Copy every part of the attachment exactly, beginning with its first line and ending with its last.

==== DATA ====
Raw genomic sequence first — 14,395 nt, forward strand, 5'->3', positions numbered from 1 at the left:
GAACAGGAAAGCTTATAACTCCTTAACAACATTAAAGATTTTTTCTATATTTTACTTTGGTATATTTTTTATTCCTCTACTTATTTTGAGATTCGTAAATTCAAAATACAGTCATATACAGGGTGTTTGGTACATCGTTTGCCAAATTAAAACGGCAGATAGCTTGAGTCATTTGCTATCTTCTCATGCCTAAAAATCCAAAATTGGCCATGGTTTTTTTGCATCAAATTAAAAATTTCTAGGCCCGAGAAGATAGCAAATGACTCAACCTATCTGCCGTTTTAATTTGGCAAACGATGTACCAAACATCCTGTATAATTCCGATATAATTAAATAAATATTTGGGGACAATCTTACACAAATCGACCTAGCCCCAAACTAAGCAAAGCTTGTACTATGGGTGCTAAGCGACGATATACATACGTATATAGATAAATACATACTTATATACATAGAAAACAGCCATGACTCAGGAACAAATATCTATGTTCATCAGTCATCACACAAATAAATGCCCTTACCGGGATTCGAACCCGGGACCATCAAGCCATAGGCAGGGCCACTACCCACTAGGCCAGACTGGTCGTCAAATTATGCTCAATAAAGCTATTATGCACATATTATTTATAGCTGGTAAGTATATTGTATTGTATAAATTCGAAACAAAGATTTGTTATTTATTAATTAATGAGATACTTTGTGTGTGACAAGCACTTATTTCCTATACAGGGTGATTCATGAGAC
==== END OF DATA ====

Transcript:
Raw genomic sequence first — 14,395 nt, forward strand, 5'->3', positions numbered from 1 at the left:
GAACAGGAAAGCTTATAACTCCTTAACAACATTAAAGATTTTTTCTATATTTTACTTTGGTATATTTTTTATTCCTCTACTTATTTTGAGATTCGTAAATTCAAAATACAGTCATATACAGGGTGTTTGGTACATCGTTTGCCAAATTAAAACGGCAGATAGCTTGAGTCATTTGCTATCTTCTCATGCCTAAAAATCCAAAATTGGCCATGGTTTTTTTGCATCAAATTAAAAATTTCTAGGCCCGAGAAGATAGCAAATGACTCAACCTATCTGCCGTTTTAATTTGGCAAACGATGTACCAAACATCCTGTATAATTCCGATATAATTAAATAAATATTTGGGGACAATCTTACACAAATCGACCTAGCCCCAAACTAAGCAAAGCTTGTACTATGGGTGCTAAGCGACGATATACATACGTATATAGATAAATACATACTTATATACATAGAAAACAGCCATGACTCAGGAACAAATATCTATGTTCATCAGTCATCACACAAATAAATGCCCTTACCGGGATTCGAACCCGGGACCATCAAGCCATAGGCAGGGCCACTACCCACTAGGCCAGACTGGTCGTCAAATTATGCTCAATAAAGCTATTATGCACATATTATTTATAGCTGGTAAGTATATTGTATTGTATAAATTCGAAACAAAGATTTGTTATTTATTAATTAATGAGATACTTTGTGTGTGACAAGCACTTATTTCCTATACAGGGTGATTCATGAGAC